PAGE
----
ABC Family has a new show which aired Monday night: HUGE.
On their website they preface the program with:
At ABC Family, we believe that healthy living means living life to the fullest. In order to live your best life, it’s important to take care of yourself — physically, mentally and emotionally. Here you’ll be given tips on how to eat nutritious snacks and meals, add exercise into your busy life, and build a stronger, more positive sense of self — because living a healthy life means having healthy self-esteem too!
Interesting. Their site is full of interactive pages and information about healthy recipes, a Live Huge Bus Tour, healthy living panel questions… and of course information about the show itself: cast, music, network etc.
Huge follows the lives of seven teens and the staff at a weight-loss camp, as they look beneath the surface to discover their true selves and the truth about each other. [ABCFamily] I watched the episode, “Hello I Must Be Going” twice last night. First to just watch, second to take notes with my critical thinking cap on.
How did I feel about it simply as a viewer? I liked it! Okay, I readily admit I like a lot of ABC Family shows (Make It Or Break It, Wildfire, Kyle XY… I’m such a nerd) so, there you go.
The show brought up a lot of visceral feelings for me. When I was a kid I was a lot like Becca (Raven Goodwin) – almost painfully shy but well-intentioned, and as a teenager I was very similar to Amber (Haley Hasslehoff) – extremely self-conscious and desperate to “fit in”… but also aware that others gravitate toward her even if she doesn’t understand why. As an adult I can admire Willamina (Nikki Blonsky)’s self-conscious-yet-in-your-face attitude as well as her disdain for a warped system and misguided authority.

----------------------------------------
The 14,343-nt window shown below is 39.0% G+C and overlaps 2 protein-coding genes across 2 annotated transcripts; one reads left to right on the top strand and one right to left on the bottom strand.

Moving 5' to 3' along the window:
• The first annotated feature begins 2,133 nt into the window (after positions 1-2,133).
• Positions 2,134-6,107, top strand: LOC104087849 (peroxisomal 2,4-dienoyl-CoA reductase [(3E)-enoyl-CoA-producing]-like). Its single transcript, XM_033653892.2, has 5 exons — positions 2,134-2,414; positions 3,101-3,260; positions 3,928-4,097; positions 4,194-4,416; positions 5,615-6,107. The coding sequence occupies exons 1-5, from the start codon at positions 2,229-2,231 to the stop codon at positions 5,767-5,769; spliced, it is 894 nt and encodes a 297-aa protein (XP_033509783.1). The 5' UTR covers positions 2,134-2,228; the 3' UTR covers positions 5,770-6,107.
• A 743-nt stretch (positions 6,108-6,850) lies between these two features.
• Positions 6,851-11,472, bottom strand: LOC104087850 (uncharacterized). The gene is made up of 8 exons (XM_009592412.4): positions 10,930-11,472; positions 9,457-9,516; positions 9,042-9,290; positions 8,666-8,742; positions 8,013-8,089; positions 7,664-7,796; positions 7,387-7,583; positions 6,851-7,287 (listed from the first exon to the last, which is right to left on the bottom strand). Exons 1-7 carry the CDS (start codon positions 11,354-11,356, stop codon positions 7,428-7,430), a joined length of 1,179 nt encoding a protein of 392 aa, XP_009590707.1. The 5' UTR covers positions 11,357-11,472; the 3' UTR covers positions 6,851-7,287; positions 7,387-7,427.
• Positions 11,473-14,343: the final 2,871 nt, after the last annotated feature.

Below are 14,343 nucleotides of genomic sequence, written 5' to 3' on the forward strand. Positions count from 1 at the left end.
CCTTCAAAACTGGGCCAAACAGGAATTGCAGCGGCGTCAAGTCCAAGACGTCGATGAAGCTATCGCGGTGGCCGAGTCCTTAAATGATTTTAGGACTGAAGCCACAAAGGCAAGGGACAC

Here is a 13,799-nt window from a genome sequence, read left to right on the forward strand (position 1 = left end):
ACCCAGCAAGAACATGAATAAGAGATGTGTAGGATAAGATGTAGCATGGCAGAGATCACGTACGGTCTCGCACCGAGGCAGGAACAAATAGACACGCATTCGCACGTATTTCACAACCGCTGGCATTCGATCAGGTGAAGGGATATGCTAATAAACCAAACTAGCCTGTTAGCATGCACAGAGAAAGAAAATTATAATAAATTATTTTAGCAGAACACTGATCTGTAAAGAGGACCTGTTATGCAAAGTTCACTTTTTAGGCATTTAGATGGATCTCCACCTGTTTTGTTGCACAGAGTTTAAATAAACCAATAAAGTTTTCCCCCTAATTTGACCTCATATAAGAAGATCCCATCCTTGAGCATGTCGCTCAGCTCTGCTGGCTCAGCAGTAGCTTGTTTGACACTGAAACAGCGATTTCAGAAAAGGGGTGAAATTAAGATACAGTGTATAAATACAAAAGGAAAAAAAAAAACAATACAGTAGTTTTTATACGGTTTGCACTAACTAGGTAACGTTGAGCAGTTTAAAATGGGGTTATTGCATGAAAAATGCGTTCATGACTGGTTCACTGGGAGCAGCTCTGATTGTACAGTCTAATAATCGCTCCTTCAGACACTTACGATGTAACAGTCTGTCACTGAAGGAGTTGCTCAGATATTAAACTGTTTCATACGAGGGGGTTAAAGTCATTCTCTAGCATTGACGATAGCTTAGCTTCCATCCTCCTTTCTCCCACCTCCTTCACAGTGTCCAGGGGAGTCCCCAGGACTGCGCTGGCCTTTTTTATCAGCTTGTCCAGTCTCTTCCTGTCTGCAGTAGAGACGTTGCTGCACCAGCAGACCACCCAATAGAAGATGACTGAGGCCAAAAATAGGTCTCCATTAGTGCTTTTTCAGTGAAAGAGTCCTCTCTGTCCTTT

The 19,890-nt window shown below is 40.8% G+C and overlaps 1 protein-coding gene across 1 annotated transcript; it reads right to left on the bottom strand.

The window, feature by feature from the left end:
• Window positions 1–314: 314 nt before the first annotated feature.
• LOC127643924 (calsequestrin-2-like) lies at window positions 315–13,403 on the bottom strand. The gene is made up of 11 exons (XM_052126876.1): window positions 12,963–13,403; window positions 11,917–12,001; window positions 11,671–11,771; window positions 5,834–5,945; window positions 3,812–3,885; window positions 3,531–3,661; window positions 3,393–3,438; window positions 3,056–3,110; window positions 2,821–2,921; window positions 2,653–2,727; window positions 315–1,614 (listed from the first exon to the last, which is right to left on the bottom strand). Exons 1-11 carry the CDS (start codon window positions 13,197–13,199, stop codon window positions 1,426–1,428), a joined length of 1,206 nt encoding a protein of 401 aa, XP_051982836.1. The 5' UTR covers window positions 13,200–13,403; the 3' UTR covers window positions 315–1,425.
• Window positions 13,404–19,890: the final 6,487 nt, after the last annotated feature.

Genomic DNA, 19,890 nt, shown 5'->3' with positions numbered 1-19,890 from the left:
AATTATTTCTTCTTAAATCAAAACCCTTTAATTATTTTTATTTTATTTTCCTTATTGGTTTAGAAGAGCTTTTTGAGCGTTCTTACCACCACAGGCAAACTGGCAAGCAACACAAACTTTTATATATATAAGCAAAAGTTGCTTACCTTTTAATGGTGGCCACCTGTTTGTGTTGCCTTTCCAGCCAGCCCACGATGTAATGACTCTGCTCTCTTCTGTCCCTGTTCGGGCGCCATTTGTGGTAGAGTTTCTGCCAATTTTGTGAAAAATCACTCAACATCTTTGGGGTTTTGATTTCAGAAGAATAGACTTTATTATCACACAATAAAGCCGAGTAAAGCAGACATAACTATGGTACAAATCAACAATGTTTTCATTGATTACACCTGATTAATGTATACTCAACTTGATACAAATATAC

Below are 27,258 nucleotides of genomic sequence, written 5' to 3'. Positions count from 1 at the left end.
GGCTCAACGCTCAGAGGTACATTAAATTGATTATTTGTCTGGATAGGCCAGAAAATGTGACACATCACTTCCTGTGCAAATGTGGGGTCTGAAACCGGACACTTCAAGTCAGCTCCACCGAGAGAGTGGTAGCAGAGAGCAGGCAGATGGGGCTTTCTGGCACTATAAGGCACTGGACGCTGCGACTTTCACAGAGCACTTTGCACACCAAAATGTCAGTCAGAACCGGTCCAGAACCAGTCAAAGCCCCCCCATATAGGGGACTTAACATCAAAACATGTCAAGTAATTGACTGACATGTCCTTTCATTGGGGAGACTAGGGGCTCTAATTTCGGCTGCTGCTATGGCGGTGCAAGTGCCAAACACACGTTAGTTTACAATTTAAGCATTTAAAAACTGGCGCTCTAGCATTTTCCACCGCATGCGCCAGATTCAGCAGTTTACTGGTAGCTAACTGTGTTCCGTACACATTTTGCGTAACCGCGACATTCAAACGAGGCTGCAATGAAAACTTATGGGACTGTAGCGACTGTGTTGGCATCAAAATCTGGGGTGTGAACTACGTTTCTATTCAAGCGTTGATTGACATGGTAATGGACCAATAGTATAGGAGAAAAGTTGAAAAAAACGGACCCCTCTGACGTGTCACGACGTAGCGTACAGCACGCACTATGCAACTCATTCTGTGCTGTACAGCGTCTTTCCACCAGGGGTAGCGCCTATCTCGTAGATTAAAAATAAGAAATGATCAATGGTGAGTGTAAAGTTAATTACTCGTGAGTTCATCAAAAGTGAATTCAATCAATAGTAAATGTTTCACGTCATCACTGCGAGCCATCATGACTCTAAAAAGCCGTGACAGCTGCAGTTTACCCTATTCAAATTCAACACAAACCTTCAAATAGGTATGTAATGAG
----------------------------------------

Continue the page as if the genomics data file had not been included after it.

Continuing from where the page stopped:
As someone who watches a fair amount of TV and pays attentions to the work actor’s get, I was excited to see Gina Torres as the camp director Dorothy Rand. I must say though, this is an odd character. Because we’ve just seen one episode I can’t decide yet if it’s Gina’s acting, the direction she’s given or the writing that is off. I get that the character has secrets which will be revealed as the show progresses. I already have a few guesses as to why she is so uptight and unnecessarily anxious when one would think a seasoned camp director (weight loss camp, even!) would hardly bat an eye at these typical camper antics. It seemed very forced in this episode though, so I hope it either makes sense in retrospect, or they work their kinks out as they continue filming.
Now, here’s the commentary through my Body Image & Eating Disorder Awareness Advocate perspective. (and FYI — shit tons of spoilers)
“You know, this could be a nice summer to gain weight. I feel like inside me there’s an even fatter person trying to get out.” – Will
Soon after she makes this provocative statement she performs a strip tease when Dr. Rand requires she take off her shirt & shorts for the “Before” picture. What I saw in Will was a frustrated girl who is at a weight loss camp against her will (no pun intended) and in order for her world to make sense she needs to control the situation. Gaining weight would be the ultimate “F You” to her parents and to society. When she’s literally facing off with the person who represents “the enemy” she again controls the situation by not only drawing attention to herself, but doing so in a manner that is meant to glorify and approve one’s body in the eyes of others.
I love the shots of the other campers’ reactions to Will’s strip tease. Especially the immediate clique of “cool” girls (i.e. the ones with the most mainstream-acceptable body types) who looked disgusted, nervous and threatened. I found myself simultaneously scoffing at their close-minded clique-ness and identifying with their reactions. At their age I would have reacted the same way to a girl with Will’s body type blatantly putting it on display seemingly unashamed. Why? Because I was (as these girls are) perpetually caught up in self-body-hatred, fat-hatred and life was all about losing weight and getting thin. Having someone defy that mentality puts a crack in it, it means that mentality isn’t 100% RIGHT. That’s scary!